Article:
"If they had known there was bad weather, they would never have taken off," she said. And although the record was part of the goal father and son shared, she said safety still trumped all for her father. "Time wasn't really an issue."
The night-time takeoff was unusual, she said, but there so far are no explanations for it.
"We don't know why they did that."
Khan, who is board president of Seeds of Learning, the Indianapolis chapter of The Citizens Foundation, said the trip "was for a noble cause. It was for building schools for impoverished children."
Haris had fun-loving personality
Haris was going to be a senior at Plainfield High School in the fall. He is being remembered as an outstanding student and a talented soccer player who played for the junior varsity soccer team, said his coach David Knueve.
Haris had a way of lifting the spirits of his teammates, Knueve said. Often, he would tell jokes on the bus as the team traveled to matches.
"Haris loved to joke a lot," Knueve said. "He just got the team sort of laughing at the right moments. That's the biggest thing."
The Plainfield Community School Corp. released a statement saying they were "deeply saddened to learn of the death of one of our students. ... Haris's adventurous spirit and huge heart led him to reaching for his personal goal while also seeking to raise funds and awareness for schools supported by The Citizens Foundation."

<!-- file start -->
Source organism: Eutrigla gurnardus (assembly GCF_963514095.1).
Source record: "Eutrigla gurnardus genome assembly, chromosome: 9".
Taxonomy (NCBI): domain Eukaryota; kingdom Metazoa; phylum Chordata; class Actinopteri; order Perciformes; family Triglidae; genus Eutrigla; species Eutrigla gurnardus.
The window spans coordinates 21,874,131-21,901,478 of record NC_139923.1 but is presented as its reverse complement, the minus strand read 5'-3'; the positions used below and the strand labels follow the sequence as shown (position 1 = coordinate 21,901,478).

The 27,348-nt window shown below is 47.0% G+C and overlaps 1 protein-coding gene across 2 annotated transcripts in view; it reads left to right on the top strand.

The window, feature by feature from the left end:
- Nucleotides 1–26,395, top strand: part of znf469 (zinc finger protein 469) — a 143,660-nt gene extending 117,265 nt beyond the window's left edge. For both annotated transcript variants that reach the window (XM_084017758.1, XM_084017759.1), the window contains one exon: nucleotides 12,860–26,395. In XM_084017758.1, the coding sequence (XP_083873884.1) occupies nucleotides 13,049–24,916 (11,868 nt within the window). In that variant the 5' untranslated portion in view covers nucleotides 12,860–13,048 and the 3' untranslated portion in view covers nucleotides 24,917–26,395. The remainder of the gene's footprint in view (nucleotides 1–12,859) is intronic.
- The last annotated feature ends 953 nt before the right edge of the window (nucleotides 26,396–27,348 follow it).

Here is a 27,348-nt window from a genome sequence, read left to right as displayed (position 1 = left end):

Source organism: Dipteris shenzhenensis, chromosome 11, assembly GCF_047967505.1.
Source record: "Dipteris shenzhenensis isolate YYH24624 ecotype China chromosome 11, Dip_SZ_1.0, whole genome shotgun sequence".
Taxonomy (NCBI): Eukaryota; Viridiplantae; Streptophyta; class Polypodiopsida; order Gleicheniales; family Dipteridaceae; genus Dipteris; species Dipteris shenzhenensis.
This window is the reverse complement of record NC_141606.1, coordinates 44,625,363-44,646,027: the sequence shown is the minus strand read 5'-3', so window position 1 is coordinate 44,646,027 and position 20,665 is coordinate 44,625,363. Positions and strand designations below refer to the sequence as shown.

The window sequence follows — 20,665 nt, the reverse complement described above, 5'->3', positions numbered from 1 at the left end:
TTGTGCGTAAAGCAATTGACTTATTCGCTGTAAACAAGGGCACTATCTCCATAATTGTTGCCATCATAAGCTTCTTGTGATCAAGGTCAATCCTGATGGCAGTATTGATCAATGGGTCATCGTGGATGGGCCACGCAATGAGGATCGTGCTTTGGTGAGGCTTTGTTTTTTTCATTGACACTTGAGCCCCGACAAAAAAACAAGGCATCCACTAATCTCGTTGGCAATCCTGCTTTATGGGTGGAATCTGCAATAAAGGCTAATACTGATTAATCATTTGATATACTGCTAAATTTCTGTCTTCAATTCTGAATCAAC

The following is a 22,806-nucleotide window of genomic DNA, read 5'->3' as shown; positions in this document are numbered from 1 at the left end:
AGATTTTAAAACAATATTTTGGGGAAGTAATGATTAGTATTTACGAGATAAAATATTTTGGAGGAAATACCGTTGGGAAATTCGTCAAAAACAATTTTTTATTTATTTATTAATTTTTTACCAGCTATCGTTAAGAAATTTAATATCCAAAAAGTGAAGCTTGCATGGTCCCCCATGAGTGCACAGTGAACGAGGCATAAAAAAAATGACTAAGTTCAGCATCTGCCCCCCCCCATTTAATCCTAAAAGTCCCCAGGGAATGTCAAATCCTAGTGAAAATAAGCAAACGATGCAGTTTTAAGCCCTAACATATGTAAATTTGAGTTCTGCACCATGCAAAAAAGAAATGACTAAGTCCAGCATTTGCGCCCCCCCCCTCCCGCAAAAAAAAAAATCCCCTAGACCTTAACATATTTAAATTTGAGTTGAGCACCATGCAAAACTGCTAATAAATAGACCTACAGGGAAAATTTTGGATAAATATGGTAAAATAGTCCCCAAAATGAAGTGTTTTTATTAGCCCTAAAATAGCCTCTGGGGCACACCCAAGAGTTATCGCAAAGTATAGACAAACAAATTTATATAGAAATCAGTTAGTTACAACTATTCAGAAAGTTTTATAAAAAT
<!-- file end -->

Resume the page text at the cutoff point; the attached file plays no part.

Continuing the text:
The school district will offer counseling to students and staff Thursday morning at the high school.
The Sulemans have raised more than $500,000 for The Citizens Foundation. Since word of the crash, people have donated at least $400 to the Sulemans' fundraising campaign.
Haris had recently acquired his pilot's license and instrument rating, which authorized him to fly an aircraft over oceans. He took an interest in the round-the-world flight after years of flying with his father, an engineer who flew in his spare time.
Haris told The Star last week that he also enjoyed the lessons he learned through aviation.
A hurried return home
"I feel like becoming a pilot has changed me a lot," he said. "It's really hard to get to a point where you can fly around the world."
Hiba Suleman was at a conference in Washington, D.C., Wednesday, when her mother Shamim Suleman, contacted her. Hiba hurriedly flew back to Indianapolis.
Her older brother, Cyrus Suleman, 29, was in London and Wednesday was on his way to bring Haris's body home, she said.
Sunday is the last day of Ramadan, a monthlong Islamic holiday of fasting, family and prayer. The Suleman family would normally have hosted a big gathering and feast to celebrate, Hiba Suleman said.
"But that won't be happening."
Before the pair left, the family talked about the possibility of a worst-case scenario, Hiba Suleman said, but in her fog of shock Wednesday, she said that conversation felt a little vague.
"I feel like we didn't really talk about anything important," she said. But, she said, reality also had not set in.
"We knew there was a risk, but you can never expect something like this."